Walking Tall Review

The Film

In this remake of 1973’s disposable action-er of the same name, The Rock stars as Chris Vaughn, an ex-Army officer who returns to his hometown only to find it morally bankrupt. On initial examination he finds that the lumber mill, where his father and many others used to be employed, has been closed down and essentially replaced by a brand-new casino, run by a former childhood friend, Jay Hamilton.

Casinos and their owners are rarely portrayed as legitimate or lawful in films, and this is no exception. Barely having time to unpack his bags, Vaughn is invited to make his first excursion into the cinema. Apart from being put off by the abundance of scantily clad women, as well as other questionable contents, he soon discovers one of the employees using loaded dice to rig games. However, the security guards don’t take too kindly to this interference and Vaughn finds himself taking a brutal beating, which also results in several malicious knife wounds.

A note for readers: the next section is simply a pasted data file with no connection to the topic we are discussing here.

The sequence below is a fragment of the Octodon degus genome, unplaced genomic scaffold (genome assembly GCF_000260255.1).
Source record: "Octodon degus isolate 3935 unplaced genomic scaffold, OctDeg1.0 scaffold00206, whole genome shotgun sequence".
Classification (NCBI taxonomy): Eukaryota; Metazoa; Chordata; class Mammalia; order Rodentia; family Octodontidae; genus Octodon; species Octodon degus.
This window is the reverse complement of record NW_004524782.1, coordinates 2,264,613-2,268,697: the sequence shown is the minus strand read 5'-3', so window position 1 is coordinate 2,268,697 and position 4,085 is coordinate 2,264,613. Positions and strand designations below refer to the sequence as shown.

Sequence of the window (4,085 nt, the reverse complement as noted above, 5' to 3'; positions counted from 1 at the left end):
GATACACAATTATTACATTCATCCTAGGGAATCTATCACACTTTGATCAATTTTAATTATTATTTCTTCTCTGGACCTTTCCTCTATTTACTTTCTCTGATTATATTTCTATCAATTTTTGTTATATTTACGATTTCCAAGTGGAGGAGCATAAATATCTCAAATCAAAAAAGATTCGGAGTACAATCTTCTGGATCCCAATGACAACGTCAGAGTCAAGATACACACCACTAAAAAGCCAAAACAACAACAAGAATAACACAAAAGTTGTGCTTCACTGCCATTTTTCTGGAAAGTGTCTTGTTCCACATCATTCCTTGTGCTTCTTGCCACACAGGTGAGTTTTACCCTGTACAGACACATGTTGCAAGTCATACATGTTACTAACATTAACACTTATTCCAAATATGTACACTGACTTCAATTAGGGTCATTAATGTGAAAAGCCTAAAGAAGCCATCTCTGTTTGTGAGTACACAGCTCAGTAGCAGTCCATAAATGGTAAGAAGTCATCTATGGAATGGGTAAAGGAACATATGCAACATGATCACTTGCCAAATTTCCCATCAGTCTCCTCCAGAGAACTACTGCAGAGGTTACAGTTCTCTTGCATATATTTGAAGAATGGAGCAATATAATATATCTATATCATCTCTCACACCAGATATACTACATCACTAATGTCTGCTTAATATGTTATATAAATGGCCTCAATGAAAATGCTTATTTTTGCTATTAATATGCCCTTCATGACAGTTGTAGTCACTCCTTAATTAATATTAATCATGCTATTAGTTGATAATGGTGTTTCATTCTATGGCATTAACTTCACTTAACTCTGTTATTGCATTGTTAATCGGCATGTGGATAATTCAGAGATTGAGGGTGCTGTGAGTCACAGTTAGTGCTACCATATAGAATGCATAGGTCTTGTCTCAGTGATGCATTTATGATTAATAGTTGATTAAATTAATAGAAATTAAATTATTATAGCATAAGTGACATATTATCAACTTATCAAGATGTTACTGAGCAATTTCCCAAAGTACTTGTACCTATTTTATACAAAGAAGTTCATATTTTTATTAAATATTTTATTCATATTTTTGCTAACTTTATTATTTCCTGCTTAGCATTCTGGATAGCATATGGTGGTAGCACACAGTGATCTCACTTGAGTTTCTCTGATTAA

His welcome-party over, Vaughn recuperates, and looks to the town’s Sheriff for justice. Predictably, the Sheriff and police force are unwilling to help, as the casino is the town’s main source of financial income, as well as possessing a stronghold over seemingly all of the main organisations. As if all this isn’t bad enough, the casino’s security guards are also, somewhat anachronistically, dealing crystal meth to kids. Vaughn’s own nephew suffers as a result - caving in to peer pressure, he tries some of the drug but reacts badly, and has to be taken to hospital.

By now Vaughn has had enough, and so he arms himself with a trusty 2 by 4 (rather than resorting to the guns the antagonists use), and prepares to react with his own brand of destructive vigilantism. Sure enough, he successfully releases his anger on the casino and its employees, but this lands him in jail, and faced with a subsequent trial. Instead of being landed with a jail sentence, Vaughn convinces the jury that if he is found not guilty, he’ll run for Sheriff and clean up their town. The rest of the film follows now-Sheriff, Vaughn, and his wisecracking friend Ray (Johnny Knoxville of Jackass-fame) as they attempt to re-establish the existence of law and order in this morally bleak town.